How many of the 8 red flags for dangerously ill babies do you know? | The Sun

HAVING a baby is rewarding – but can also be scary.

Young children are often not able to communicate how they feel, so as a parent it's important to know when they could be dangerously unwell.

Experts say that red flags are often visible when your child is really sick.

They are a set of signs and symptoms which indicate that your baby is in need of medical attention.

Medics at CPR Kids said that most people know when to call an ambulance for their little one – but highlighted that there are eight red flags you can look out for in kids.

1. Not feeding properly

Writing on their blog, the experts said if your baby isn't feeling well, they may refuse or not want to have their feeds.

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The UK is experiencing a heatwave this week and the gurus said that not feeding properly is a key sign of dehydration.

They explained: "Babies can get dehydrated very quickly. If their feeding has dropped off quickly or consistently and they are refusing to feed, that is a red flag.

"For example, they may be taking less than half of their usual feeds in a 24 hour period, or not waking for feeds at all."

2. High temperature

This is particularly important in babies under three months old who have a temperature of over 38 degrees.

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The medics said that this would mean an immediate trip to the hospital – so it's important to keep an eye on your little ones' temperature.

The NHS says a high temperature is usually the body's natural response to fighting infection.

In children they are often caused by chickenpox, tonsillitis and vaccinations.

3. Skin colour

If your little one has a change from their normal skin colour then it's important to take note.

For example, if they have a blue tinge on their lips, torso or nail beds then this is a medical emergency.

If they are seriously unwell, they could also become very pale compared to their usual colour – or even grey.

The gurus said that in particular – you should look out for mottled skin.

While mottling can be normal for some babies, if they don't usually have this condition and it doesn't go away with warming – then you should seek help.

Mottling can be caused by conditions such as poor blood circulation, lupus and side effects to certain medications.

When to call an ambulance

The NHS says that you should call an ambulance in the following circumstances:

  • if your child stops breathing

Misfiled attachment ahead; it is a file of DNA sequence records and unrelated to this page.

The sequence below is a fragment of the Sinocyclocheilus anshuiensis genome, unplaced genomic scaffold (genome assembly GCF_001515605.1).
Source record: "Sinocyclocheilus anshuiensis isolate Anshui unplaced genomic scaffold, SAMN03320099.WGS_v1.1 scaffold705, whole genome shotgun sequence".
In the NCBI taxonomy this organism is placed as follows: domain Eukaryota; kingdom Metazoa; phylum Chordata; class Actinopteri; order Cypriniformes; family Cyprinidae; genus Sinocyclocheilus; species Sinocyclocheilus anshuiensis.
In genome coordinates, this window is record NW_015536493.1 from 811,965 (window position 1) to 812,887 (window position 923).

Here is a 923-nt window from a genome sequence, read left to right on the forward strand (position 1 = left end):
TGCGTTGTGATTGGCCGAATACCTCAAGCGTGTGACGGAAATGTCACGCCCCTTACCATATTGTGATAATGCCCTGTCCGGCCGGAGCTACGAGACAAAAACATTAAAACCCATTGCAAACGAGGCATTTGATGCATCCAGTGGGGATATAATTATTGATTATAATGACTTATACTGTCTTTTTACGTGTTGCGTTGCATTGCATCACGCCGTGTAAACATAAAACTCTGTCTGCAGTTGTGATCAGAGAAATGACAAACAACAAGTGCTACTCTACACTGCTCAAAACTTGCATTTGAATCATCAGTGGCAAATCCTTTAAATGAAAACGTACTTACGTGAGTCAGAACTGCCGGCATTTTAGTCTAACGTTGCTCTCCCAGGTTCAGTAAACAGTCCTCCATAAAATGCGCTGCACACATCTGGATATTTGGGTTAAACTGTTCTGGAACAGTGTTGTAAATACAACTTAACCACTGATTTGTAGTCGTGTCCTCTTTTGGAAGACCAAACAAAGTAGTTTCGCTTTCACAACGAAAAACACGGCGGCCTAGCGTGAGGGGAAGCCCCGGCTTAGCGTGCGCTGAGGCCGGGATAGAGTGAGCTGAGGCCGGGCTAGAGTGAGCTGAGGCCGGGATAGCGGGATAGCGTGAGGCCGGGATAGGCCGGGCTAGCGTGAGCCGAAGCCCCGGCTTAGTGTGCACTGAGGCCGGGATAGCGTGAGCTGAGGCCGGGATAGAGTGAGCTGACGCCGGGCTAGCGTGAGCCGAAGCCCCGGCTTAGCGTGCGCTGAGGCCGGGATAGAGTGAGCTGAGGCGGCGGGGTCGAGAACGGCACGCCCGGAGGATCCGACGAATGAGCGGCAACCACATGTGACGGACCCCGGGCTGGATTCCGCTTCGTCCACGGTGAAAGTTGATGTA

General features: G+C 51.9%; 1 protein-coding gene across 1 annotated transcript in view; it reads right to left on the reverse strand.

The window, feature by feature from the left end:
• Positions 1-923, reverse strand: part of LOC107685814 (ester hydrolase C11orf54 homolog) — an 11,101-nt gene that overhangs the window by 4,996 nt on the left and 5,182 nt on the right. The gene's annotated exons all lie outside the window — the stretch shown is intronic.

• they won't wake up
  • is under eight weeks old and you are worried about them
  • has a severe allergic reaction
  • has a fit for the first time – even if they recover
  • has a spotty, purple or red rash anywhere on their body that does not fade when you press a glass against it – this could be a sign of blood poisoning blood poisoning (sepsis)
  • if you think someone has injured your baby

4. Fever with a rash

Babies get rashes for all sorts of reasons, and they aren't uncommon.

But if they have a fever alongside a non-blanching rash (doesn't disappear with pressure), then this is a red flag.

This is a sign of meningococcal and you should get your little one medical attention as soon as possible.

Other signs of the illness include:

  • a high temperature
  • cold hands and feet
  • vomiting
  • confusion
  • breathing quickly
  • muscle and joint pain
  • pale, mottled or blotchy skin
  • spots or a rash.

5. Gut instinct

The experts said: "When little ones get sick they can be generally unwell… but you need to trust your gut.

"You know best, and you can tell if something is just not right or if your little one is just not themselves.⁠"

6. Urine

If your baby has fewer wet nappies, then the first aiders said this is concerning.

As a guideline, they say if your child has fewer than half her normal number of wet nappies over 24 hours then this is a red flag.

Dry nappies are concerning as this is also a sign of dehydration.

7. Not alert

If your baby feels floppy, lethargic and drowsy then you should seek help.

The experts said: "If bub is lethargic and drowsy when it isn’t their normal sleep time, has a weak (or absence of) a cry, or is unusually unsettled and unable to be consoled, these are all considered to be red flags."

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8. Distressed breathing

There can be many reasons as to why a child is struggling to breathe or breathing faster than usual, but regardless, this is a red flag.

The experts said you should look our for flaring nostrils, a bobbing head and babies sucking in under their rib cage.

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